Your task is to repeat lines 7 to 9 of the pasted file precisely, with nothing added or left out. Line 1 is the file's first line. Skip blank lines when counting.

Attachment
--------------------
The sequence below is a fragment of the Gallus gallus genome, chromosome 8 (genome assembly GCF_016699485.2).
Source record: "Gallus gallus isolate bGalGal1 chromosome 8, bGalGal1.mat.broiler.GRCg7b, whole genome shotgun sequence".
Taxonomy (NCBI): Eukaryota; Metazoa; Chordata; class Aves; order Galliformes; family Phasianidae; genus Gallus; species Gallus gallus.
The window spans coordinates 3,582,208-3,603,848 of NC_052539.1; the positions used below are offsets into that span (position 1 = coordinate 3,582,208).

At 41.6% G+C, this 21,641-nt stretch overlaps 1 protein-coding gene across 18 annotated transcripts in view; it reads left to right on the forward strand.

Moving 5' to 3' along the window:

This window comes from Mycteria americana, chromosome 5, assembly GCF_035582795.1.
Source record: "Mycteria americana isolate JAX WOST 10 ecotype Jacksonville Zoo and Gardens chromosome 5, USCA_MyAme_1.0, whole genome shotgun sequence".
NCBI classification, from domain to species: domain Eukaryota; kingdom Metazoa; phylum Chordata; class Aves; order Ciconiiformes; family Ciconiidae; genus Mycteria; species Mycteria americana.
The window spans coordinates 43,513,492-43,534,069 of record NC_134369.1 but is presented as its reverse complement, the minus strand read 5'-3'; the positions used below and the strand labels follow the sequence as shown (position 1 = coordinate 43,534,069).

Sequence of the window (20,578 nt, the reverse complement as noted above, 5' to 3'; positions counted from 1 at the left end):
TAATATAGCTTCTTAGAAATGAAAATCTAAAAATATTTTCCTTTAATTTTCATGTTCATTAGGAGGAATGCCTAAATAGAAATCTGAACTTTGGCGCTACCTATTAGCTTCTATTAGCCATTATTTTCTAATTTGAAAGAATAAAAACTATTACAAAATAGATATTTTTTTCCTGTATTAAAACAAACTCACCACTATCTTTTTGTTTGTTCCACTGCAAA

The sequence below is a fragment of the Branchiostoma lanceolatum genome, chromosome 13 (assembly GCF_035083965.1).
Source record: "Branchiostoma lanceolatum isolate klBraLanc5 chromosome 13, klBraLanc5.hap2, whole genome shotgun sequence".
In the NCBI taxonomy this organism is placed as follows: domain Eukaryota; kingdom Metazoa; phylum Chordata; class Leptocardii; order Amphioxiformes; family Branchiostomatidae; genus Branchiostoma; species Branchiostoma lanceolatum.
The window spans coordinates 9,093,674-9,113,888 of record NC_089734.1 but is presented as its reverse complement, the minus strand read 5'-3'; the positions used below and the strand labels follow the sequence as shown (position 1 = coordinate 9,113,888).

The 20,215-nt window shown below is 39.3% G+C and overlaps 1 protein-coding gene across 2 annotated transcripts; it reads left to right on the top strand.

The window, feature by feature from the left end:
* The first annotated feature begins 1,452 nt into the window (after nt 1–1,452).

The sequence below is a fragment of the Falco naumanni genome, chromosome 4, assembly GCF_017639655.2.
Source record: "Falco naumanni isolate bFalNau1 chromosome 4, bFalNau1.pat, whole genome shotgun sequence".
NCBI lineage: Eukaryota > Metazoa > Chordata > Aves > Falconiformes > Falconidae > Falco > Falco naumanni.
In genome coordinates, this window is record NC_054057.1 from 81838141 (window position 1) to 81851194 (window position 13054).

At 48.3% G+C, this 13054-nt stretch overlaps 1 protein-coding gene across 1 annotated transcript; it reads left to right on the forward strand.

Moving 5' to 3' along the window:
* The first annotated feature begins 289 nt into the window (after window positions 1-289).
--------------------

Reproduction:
This window comes from Mycteria americana, chromosome 5, assembly GCF_035582795.1.
Source record: "Mycteria americana isolate JAX WOST 10 ecotype Jacksonville Zoo and Gardens chromosome 5, USCA_MyAme_1.0, whole genome shotgun sequence".
NCBI classification, from domain to species: domain Eukaryota; kingdom Metazoa; phylum Chordata; class Aves; order Ciconiiformes; family Ciconiidae; genus Mycteria; species Mycteria americana.